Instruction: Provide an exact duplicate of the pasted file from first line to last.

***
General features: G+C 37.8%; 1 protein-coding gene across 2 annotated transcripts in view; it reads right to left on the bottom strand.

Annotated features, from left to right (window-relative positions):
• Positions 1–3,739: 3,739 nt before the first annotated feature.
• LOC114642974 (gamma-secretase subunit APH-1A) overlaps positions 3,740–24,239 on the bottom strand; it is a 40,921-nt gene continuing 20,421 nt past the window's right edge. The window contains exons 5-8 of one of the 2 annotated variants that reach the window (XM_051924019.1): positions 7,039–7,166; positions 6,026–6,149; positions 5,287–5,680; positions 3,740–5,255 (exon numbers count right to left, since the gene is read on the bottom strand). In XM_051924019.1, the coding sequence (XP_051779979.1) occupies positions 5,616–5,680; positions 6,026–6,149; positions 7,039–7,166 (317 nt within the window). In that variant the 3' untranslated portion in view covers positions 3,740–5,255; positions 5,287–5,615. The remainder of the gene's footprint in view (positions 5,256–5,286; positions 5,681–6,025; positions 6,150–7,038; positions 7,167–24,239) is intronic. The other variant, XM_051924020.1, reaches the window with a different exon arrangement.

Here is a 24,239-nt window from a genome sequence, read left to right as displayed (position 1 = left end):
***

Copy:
General features: G+C 37.8%; 1 protein-coding gene across 2 annotated transcripts in view; it reads right to left on the bottom strand.

Annotated features, from left to right (window-relative positions):
• Positions 1–3,739: 3,739 nt before the first annotated feature.
• LOC114642974 (gamma-secretase subunit APH-1A) overlaps positions 3,740–24,239 on the bottom strand; it is a 40,921-nt gene continuing 20,421 nt past the window's right edge. The window contains exons 5-8 of one of the 2 annotated variants that reach the window (XM_051924019.1): positions 7,039–7,166; positions 6,026–6,149; positions 5,287–5,680; positions 3,740–5,255 (exon numbers count right to left, since the gene is read on the bottom strand). In XM_051924019.1, the coding sequence (XP_051779979.1) occupies positions 5,616–5,680; positions 6,026–6,149; positions 7,039–7,166 (317 nt within the window). In that variant the 3' untranslated portion in view covers positions 3,740–5,255; positions 5,287–5,615. The remainder of the gene's footprint in view (positions 5,256–5,286; positions 5,681–6,025; positions 6,150–7,038; positions 7,167–24,239) is intronic. The other variant, XM_051924020.1, reaches the window with a different exon arrangement.

Here is a 24,239-nt window from a genome sequence, read left to right as displayed (position 1 = left end):